Under it, a Gandhi is to lead the Congress and become prime minister in case the party wins the Lok Sabha election. Sonia Gandhi is the only exception to this rule. PV Narasimha Rao became prime minister because no Gandhi was in active politics then.
The political families in the states are allowed carve out their pockets of influence, their little fiefdoms, so to speak. They are given ample leeway to field their relatives or candidates of their own choice in the electoral fray, subject to the formal approval of the high command. On the death of the local dynast, one of his or her children usually inherits his or her constituency.
This dynastic arrangement is symbiotic - because of the charisma of the Gandhis the state-based dynasts are empowered. In turn, they organise the machinery to mobilise people and their votes for the Congress. They also accept the right of the Gandhi leading the Congress to decide who among them is to become the chief minister.
But this dynastic arrangement has come under crisis because the Gandhis have lost their earlier dominance and, therefore, the power to impose their will on the 'little dynasts'. Thus, whenever the Gandhis seek to impose their will on them, the more ambitious among them don't hesitate to rebel.
They often invoke the dynastic principles, not ideology, to justify their rebellion. Take the example of YS Rajasekhara Reddy in Andhra Pradesh. Not only did he vanquish N Chandrababu Naidu, he ensured a rich harvest of seats for the Congress in the 2004 Lok Sabha elections that enabled it to unexpectedly return to power at the Centre. He repeated the feat in the 2009 elections, as well.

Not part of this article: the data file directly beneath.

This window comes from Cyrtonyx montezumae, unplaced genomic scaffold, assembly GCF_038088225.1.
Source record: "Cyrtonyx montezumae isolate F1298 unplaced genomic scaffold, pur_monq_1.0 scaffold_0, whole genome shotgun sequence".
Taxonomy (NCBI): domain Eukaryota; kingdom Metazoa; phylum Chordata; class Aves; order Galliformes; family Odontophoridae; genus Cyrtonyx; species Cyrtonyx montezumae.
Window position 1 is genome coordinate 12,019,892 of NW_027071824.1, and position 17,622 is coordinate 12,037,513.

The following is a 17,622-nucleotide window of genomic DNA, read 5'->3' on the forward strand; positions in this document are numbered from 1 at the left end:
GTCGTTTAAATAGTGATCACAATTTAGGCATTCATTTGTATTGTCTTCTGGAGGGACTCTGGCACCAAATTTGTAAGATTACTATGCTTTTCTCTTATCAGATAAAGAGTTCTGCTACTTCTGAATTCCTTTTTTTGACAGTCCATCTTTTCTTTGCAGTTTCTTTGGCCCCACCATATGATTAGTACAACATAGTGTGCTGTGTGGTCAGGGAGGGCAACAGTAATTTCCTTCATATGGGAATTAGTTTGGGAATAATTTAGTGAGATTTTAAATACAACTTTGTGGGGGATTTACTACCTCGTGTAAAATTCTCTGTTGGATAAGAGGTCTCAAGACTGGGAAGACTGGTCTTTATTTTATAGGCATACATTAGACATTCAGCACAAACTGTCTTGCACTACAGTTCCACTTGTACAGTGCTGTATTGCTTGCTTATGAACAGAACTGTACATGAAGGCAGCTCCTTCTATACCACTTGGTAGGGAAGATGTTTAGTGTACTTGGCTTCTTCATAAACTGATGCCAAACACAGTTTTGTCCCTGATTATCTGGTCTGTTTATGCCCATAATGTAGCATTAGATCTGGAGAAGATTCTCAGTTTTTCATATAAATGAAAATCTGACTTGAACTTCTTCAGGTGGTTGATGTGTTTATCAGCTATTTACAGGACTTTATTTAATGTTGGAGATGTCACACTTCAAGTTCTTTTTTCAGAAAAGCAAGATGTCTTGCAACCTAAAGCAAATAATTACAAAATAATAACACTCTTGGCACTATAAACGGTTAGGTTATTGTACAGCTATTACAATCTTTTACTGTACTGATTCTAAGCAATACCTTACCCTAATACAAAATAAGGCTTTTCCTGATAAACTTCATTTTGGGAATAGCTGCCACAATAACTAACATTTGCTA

His death in a plane crash in 2009 prompted Rajasekhara's son, Jagan Mohan, to demand he succeed his father. The Gandhis blanched at his demand - how could a regional political family make such a demand on the Gandhis? After all, it is their right to choose who rules the Congress-ruled states.
But Jagan Mohan Reddy's argument was that if the Gandhis could invoke the dynastic principle to preside over the Congress, why couldn't he over Andhra Pradesh? The Congress refused to acquiesce and paid a heavy price for it in 2014.
The Gandhis can't but accept the demand of regional leaders or else they must countenance rebellion. This is because the Gandhis of today, unlike Indira Gandhi, can't guarantee victory to their regional satraps, who believe they have a better chance to succeed without the interference from the family.
This is the reason why Mamata Banerjee established her own party, reposing more faith in her ability rather than relying on the Gandhis to dislodge the Left. She is now grooming her nephew for politics. You can't push Sharad Pawar around unless you have it in you to weaken him on his home turf. He has his own party, which one from his family will inherit.